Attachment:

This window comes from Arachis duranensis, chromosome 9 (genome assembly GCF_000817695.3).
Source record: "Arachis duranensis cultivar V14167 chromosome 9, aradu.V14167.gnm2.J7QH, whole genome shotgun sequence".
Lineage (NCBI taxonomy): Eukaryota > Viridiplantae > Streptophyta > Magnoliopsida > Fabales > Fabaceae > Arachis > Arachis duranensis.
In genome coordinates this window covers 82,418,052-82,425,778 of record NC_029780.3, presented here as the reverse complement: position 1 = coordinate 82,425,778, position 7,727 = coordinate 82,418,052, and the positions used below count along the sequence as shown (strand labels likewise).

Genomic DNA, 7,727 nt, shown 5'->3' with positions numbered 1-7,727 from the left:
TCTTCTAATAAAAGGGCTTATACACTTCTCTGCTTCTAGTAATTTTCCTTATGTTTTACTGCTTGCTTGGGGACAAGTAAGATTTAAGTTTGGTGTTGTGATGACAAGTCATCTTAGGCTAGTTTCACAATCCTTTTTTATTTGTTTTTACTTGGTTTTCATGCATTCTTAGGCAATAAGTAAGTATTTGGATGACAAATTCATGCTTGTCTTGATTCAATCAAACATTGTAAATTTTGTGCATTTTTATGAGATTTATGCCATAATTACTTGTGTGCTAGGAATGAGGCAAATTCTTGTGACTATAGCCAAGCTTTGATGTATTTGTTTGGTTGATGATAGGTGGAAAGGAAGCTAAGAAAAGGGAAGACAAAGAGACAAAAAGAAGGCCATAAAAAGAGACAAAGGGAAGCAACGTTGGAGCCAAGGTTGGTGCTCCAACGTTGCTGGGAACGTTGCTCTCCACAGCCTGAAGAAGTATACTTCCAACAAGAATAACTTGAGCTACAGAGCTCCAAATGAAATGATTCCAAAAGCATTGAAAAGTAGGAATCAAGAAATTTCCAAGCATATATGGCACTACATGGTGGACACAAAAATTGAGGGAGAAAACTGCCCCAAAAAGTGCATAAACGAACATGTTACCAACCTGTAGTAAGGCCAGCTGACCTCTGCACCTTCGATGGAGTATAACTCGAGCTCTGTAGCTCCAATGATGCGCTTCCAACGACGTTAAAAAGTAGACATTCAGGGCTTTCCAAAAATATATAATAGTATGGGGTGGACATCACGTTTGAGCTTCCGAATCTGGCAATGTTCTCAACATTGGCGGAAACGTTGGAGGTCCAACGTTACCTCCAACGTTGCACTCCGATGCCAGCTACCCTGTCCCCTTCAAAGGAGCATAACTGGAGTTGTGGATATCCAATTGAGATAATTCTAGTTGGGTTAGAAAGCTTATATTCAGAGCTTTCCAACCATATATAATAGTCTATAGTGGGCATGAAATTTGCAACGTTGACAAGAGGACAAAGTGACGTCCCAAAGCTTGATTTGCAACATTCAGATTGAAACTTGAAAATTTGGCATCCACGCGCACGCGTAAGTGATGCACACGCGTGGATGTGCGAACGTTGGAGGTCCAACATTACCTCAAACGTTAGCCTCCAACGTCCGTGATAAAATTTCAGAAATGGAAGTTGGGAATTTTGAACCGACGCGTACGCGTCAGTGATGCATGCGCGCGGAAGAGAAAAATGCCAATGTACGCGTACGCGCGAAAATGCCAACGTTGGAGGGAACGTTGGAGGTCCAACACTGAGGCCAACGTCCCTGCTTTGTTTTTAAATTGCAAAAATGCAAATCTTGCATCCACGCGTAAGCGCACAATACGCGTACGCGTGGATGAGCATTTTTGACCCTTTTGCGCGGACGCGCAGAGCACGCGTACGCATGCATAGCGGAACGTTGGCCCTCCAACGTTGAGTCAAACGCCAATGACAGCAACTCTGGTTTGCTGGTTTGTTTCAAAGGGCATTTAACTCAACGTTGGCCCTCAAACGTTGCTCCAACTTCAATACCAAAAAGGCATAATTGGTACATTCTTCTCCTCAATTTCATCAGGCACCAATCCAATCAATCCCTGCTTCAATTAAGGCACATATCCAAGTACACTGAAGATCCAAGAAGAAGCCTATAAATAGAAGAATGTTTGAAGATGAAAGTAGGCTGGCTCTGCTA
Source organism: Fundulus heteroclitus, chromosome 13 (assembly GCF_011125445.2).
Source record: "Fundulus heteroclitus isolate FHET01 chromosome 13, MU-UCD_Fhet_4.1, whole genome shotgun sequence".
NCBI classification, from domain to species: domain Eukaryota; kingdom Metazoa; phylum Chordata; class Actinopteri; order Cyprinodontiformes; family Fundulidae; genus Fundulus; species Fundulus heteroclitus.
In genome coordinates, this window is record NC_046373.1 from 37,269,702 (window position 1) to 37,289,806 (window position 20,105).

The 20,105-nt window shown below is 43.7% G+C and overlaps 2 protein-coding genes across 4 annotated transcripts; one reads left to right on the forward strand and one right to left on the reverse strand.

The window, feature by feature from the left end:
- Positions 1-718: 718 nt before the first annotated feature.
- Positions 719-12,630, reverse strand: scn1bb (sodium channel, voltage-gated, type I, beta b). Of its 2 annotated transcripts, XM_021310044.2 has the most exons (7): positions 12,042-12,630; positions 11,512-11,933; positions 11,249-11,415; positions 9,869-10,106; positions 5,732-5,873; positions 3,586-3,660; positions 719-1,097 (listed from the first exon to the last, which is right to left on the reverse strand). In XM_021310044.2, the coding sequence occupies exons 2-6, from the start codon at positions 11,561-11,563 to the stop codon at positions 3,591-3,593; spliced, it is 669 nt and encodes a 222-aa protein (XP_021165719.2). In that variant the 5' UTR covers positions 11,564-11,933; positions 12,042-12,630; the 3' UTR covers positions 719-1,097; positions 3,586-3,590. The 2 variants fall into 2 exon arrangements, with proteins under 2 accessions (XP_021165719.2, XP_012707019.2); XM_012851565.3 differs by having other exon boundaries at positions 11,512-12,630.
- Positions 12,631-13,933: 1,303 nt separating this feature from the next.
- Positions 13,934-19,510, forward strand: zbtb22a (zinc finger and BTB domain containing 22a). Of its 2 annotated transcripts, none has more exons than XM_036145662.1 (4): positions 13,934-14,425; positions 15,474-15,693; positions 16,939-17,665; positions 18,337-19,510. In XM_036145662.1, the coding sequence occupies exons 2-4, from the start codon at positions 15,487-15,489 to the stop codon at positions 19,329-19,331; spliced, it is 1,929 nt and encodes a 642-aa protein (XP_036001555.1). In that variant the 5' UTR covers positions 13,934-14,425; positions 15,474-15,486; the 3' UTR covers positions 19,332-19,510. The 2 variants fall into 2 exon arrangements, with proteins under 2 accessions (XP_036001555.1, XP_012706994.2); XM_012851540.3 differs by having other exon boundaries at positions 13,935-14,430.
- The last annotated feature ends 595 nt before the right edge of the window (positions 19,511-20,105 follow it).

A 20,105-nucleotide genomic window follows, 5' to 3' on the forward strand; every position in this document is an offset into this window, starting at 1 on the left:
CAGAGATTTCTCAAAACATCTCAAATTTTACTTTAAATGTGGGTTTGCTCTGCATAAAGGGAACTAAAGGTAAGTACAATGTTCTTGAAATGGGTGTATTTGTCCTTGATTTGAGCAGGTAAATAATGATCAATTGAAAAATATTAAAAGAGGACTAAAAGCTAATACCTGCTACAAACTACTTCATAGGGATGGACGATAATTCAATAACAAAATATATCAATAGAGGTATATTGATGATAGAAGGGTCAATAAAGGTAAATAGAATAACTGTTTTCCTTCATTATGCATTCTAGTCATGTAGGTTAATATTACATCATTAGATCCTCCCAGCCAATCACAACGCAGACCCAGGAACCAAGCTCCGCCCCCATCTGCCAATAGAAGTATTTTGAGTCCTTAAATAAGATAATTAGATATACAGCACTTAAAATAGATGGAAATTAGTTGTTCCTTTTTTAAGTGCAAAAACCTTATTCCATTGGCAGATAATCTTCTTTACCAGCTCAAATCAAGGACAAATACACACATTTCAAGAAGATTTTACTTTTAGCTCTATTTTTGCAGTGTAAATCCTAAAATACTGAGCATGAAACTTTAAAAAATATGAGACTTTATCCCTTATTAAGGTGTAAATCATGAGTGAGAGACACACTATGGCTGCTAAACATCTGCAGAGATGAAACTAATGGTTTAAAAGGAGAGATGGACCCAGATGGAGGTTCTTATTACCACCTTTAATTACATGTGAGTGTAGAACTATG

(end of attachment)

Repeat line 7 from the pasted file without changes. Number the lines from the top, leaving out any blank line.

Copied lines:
Source organism: Fundulus heteroclitus, chromosome 13 (assembly GCF_011125445.2).